Re: ISSUE-262: guidance regarding server responses and timing

It's not so much the number of possible entities (the number is higher than 1000 "possible") but rather the overhead of managing the list in real-time as checks would need to occur on each transaction to ensure the list was updated at all times.  This is where the core costs come into play.  The structure you've highlighted is also not a full representation of what would need to be placed in the cookie - as we'd need creation and expiration dates for each entry as well and likely other anti-fraud elements - further bloating the size of the cookie - not to mention the additional overhead of compression algorithms in the mix.  While the picture you've painted seems feasible since its so overly simplified, in pragmatic reality it is much harder and much more expensive than you imagine.  And your metrics are off as well - we aim to keep total cookie size at under 100 bytes to minimize latency - with an overall goal of sub 100 millisecond transaction speed.  Please remember even if the average page size is 3K - each ad on that page represents a very small portion of the overall size with many other contributing factors coming into play.  The ad industry is already "too slow" and consumers only want their experiences to happen faster - you're pointing in the wrong direction.
- Shane Shane Wiley
VP, Privacy & Data Governance
      From: Mike O'Neill <>
 To: 'Roy T. Fielding' <>; 'TOUBIANA Vincent' <> 
Cc: 'Tracking Protection Working Group' <> 
 Sent: Saturday, November 1, 2014 5:06 AM
 Subject: RE: ISSUE-262: guidance regarding server responses and timing
Hash: SHA1

Roy, we already have a mechanism, https, to stop intermediaries like ISPs seeing the data, and there exist legal restrictions on that almost everywhere anyway. The problem with this use case is that user's PII (at least their web history) is being invisibly broadcast to many unknown third-parties. 

With opt-out cookies there is no technical alternative, which leads to a regulatory risk as people could be misled that their opt-outs are being acted upon. Luckily this can be avoided using the TPE.

Shane, only the intersection of bidder, service provider relationships, and consented-to party needs to be in the list. How many would you estimate it to be?

For example assume a particular ad exchange has service provider contracts with 1000 bidders of which a user has given their consent to 100. There would be a JSON array of 1000 urls to be passed in the arrayOfDomainStrings property. The list would be downloaded asynchronously in a compressed JSON file, say ~4K bytes, so not much overhead.

After the repetitive calling of confirmSSTPE we end up with 100 consented-to domains, which can be encoded into 100 10bit nodes (10 bits is enough to encode the indices to a 1024 length service provider array), say ~130 bytes, into a domain cookie. This is a tiny overhead on the average 3K per page cookie burden, and could be even lower with a better coding algorithm.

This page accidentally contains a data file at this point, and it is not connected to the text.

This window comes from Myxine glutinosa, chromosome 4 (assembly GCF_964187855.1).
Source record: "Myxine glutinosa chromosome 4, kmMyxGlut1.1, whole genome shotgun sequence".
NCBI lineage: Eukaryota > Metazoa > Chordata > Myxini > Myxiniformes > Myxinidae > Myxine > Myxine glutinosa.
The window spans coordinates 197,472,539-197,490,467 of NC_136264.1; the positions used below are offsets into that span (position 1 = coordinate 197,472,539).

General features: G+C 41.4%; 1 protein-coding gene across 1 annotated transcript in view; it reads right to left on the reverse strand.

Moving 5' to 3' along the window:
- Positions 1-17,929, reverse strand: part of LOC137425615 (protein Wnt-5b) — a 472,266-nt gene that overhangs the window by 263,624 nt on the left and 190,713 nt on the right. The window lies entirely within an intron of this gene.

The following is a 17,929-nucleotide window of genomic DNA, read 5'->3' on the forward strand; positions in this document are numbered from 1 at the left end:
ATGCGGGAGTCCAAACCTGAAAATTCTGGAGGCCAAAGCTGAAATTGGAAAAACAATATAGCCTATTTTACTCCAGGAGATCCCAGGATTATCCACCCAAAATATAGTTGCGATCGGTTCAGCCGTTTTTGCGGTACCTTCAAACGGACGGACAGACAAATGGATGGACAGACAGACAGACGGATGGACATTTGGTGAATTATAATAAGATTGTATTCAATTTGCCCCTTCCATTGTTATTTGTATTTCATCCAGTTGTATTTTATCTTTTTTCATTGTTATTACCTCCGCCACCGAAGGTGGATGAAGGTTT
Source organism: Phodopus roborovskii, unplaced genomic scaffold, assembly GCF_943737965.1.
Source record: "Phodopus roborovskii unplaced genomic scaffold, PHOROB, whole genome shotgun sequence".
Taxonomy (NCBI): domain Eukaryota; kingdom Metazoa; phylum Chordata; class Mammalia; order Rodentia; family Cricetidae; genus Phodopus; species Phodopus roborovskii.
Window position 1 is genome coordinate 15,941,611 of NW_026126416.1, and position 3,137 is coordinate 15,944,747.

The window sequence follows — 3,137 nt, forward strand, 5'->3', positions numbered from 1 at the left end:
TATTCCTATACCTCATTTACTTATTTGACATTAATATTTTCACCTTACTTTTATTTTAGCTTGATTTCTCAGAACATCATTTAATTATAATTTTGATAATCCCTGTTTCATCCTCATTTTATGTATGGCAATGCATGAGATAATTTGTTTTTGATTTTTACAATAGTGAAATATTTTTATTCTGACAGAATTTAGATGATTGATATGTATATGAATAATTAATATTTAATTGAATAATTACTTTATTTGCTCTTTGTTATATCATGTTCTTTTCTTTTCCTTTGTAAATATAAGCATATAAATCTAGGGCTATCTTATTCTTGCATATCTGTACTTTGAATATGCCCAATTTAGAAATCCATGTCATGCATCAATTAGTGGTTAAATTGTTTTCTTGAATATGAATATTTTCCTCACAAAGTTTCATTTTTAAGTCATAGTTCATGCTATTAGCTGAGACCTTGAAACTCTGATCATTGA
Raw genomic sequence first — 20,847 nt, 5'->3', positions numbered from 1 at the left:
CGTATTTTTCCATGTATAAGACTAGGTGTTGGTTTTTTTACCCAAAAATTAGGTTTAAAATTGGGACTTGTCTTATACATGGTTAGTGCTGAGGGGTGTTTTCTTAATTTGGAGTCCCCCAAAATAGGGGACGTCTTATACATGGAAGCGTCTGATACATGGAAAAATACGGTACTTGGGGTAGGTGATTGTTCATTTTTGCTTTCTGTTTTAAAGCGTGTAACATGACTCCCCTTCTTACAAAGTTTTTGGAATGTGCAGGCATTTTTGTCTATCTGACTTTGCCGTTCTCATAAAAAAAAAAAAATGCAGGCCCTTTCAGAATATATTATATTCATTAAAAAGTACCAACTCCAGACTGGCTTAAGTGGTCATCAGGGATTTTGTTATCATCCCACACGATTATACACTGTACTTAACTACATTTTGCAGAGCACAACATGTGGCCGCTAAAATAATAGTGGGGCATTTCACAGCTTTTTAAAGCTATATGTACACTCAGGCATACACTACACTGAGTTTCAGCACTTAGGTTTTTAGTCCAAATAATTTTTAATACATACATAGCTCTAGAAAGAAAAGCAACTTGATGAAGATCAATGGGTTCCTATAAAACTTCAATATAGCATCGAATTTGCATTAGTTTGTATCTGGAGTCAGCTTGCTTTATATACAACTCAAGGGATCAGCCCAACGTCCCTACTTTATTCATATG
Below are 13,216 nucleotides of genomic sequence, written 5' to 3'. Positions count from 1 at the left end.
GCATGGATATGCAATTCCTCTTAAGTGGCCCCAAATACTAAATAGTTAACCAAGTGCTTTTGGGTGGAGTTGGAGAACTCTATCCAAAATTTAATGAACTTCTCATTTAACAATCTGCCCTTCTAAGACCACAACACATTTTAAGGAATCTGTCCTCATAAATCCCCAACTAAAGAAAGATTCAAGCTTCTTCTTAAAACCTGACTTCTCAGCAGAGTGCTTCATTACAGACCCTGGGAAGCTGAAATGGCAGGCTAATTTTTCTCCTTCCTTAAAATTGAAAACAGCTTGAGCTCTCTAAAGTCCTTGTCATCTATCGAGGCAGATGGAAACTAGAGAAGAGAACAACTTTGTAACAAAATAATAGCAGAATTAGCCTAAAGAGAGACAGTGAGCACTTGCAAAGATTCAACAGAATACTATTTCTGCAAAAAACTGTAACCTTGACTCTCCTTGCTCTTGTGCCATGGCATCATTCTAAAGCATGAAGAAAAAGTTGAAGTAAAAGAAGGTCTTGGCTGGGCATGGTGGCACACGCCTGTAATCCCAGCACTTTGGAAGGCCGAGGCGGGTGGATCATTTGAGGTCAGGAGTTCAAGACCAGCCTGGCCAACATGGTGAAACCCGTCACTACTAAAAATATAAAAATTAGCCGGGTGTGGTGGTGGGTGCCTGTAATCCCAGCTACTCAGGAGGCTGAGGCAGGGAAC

I think this is very feasible. The API could be improved say in DNT2.0 by getting the confirm to return a Boolean array or even an array of indices directly.


> -----Original Message-----
> From: Roy T. Fielding []
> Sent: 31 October 2014 22:17
> To: TOUBIANA Vincent
> Cc: Mike O'Neill; Tracking Protection Working Group
> Subject: Re: ISSUE-262: guidance regarding server responses and timing
> On Oct 31, 2014, at 1:10 PM, TOUBIANA Vincent wrote:
> > The Ad-exchange is sharing the data with third parties and therefore does not
> respect the DNT signal in the first place. If an Ad-exchange plans to share data
> about a transaction with a set of third parties it should send a disregard
> response. I don't see how the "I'm a 1:N gateway" would not be interpreted as
> "I'm sharing data related to this transaction".
> We don't require ISPs and routers to respond to DNT, yet they are sharing
> just as much information as an HTTP recipient.  Why?  Because we assume
> (incorrectly) that they are service providers for the user agent.  Likewise,
> we provide definitions to allow service providers for a given service to
> answer on behalf of the owner of that service, because doing so within the
> restrictions of a service provider contract makes them no worse for privacy
> than interacting with the owner directly.
> What Shane has described is a fairly unusual form of service provider
> because it is acting on behalf of many parties (most of which are
> likely to be third parties, but some might be the first party).
> I didn't include that use case in the current design of TPE.
> However, it is fair to say that it does exist, and that it won't be
> disappearing just because the TPWG finds it inconvenient or even
> alarming.
> Our task is therefore to make the use case transparent and to include
> enough requirements to make the 1:N gateway capable of communicating
> enough of DNT's semantics so that only a deliberately non-conforming
> origin server (bidder) would fail to adhere to them.  After all, this
> use case only impacts the DNT response, which is largely irrelevant to
> users of DNT.
> ....Roy

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Received on Saturday, 1 November 2014 13:57:19 UTC